jkl
Long time nixers
Sadly, zoxide does not support my shell.
Ramiferous
Nixers
(26-11-2020, 07:04 AM)jkl Wrote: Sadly, zoxide does not support my shell.
Which shell ?
jkl
Long time nixers
tcsh.
Supporting it is not prioritized either.
Ramiferous
Nixers
(23-11-2020, 09:38 AM)opFez Wrote: What do you use instead? Emacs? Vis?

So I'd never really looked into vis before now, but it looks interesting. Anybody here use it over vim? I've also stumbled across kakoune which is another modal editor, but I honestly don't need all those features.
I'd be interested to hear any opinions on these editors from anyone who uses them.
z3bra
Grey Hair Nixers
Warning: wall of text ahead ! TL;DR at the end.

I've been using vis full-time to replace vim for the last few years, and can't see myself switching back to vim now. I'm convinced vis is more powerful than vim for text editing, for a couple reasons. Before I get into these, you must first understand how I used vim:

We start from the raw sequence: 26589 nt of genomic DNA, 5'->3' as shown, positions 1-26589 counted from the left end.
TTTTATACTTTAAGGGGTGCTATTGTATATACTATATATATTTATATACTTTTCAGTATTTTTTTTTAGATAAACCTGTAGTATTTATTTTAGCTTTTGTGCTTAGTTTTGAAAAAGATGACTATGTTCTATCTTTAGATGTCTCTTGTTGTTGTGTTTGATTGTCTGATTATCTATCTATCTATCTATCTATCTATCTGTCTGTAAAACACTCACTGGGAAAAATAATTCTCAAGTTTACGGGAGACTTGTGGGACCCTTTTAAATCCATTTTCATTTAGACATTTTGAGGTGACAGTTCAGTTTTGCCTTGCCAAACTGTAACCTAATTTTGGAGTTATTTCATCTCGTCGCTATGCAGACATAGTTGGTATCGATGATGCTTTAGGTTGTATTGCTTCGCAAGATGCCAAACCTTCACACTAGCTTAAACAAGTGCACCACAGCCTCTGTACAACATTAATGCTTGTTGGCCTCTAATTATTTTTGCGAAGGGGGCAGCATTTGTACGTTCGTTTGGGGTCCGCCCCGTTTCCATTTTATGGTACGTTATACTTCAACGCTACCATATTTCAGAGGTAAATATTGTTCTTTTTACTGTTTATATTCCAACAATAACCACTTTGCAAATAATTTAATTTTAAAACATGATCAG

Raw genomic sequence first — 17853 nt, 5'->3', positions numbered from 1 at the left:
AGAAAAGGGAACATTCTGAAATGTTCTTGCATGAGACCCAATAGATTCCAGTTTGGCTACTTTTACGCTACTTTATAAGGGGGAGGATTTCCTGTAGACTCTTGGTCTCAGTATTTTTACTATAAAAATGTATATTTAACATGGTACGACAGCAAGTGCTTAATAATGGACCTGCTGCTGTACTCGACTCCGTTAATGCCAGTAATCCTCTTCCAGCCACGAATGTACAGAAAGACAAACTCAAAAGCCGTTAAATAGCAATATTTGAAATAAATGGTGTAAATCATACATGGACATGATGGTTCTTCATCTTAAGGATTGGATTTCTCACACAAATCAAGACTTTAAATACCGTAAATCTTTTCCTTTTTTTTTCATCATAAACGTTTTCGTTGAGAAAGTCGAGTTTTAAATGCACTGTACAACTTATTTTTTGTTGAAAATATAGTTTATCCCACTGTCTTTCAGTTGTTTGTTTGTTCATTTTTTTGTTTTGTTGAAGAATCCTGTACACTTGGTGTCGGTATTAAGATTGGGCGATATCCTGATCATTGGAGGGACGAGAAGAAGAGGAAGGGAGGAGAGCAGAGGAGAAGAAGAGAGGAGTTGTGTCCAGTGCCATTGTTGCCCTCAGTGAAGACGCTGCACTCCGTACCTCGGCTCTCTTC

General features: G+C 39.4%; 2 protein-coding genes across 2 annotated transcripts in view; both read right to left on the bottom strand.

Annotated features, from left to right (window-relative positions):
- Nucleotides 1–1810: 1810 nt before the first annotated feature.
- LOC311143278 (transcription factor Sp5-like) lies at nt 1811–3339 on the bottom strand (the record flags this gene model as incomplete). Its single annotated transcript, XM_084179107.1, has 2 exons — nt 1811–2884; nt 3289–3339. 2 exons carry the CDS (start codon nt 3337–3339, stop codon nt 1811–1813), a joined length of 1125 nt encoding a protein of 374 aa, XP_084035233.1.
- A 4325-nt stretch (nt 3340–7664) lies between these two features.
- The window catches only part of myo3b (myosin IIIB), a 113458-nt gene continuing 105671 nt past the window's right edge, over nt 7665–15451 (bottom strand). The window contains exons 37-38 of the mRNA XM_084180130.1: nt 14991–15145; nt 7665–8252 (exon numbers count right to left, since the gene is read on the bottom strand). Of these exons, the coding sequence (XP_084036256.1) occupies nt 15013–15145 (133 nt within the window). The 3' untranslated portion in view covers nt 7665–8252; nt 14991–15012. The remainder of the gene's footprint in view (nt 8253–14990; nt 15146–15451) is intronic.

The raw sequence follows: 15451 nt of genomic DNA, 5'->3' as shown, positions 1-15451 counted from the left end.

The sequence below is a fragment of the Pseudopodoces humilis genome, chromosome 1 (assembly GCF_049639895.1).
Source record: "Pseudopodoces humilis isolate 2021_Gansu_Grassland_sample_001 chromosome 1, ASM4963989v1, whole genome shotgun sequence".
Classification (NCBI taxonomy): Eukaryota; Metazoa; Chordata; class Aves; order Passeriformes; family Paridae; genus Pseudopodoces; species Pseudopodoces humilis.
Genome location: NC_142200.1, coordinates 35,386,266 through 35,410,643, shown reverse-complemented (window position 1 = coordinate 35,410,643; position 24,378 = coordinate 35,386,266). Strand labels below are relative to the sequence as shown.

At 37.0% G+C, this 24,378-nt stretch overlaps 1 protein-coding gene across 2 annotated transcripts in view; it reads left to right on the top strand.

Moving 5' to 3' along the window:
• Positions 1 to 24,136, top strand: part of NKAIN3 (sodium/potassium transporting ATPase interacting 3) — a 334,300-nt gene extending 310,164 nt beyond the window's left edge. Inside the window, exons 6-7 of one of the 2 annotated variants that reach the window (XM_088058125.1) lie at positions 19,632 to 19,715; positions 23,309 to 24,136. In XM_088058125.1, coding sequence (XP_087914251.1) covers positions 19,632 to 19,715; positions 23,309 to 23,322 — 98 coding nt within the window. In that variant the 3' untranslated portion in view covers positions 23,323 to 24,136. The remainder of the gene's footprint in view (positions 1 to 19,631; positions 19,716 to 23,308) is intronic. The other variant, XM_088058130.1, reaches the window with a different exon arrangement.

No plugins. I was one of those weirdo that though vim was best used with no plugins, in order to truly master the editor. My .vimrc was only a few lines, mostly to disable syntax HL (personnal preference), and set sane default for my needs. I made heavy use of macros for bulk edits, and though it was the best feature an editor could have to make arbitrary edits in a large scale way. I used recursive macros like a boss and looked down on everyone using plugins while not even trying to do stuff directly with "vanilla" vim.

In my quest to minimalism, I found vis(1) which was announced on the suckless mailing list, and advertised as "90% of vim features, with 10% of the code". This sounded delicious, and I started using it. Despite some bugs, it filled the promise, and some missing stuff were on the way to get implemented (like macros), so I used it more and more alongside vim, which I only used for some specific use cases (like digraphs, macros, which were not builtin at the time). The git log of vis was showing up new features and fixes every week, making it even more usable and powerful.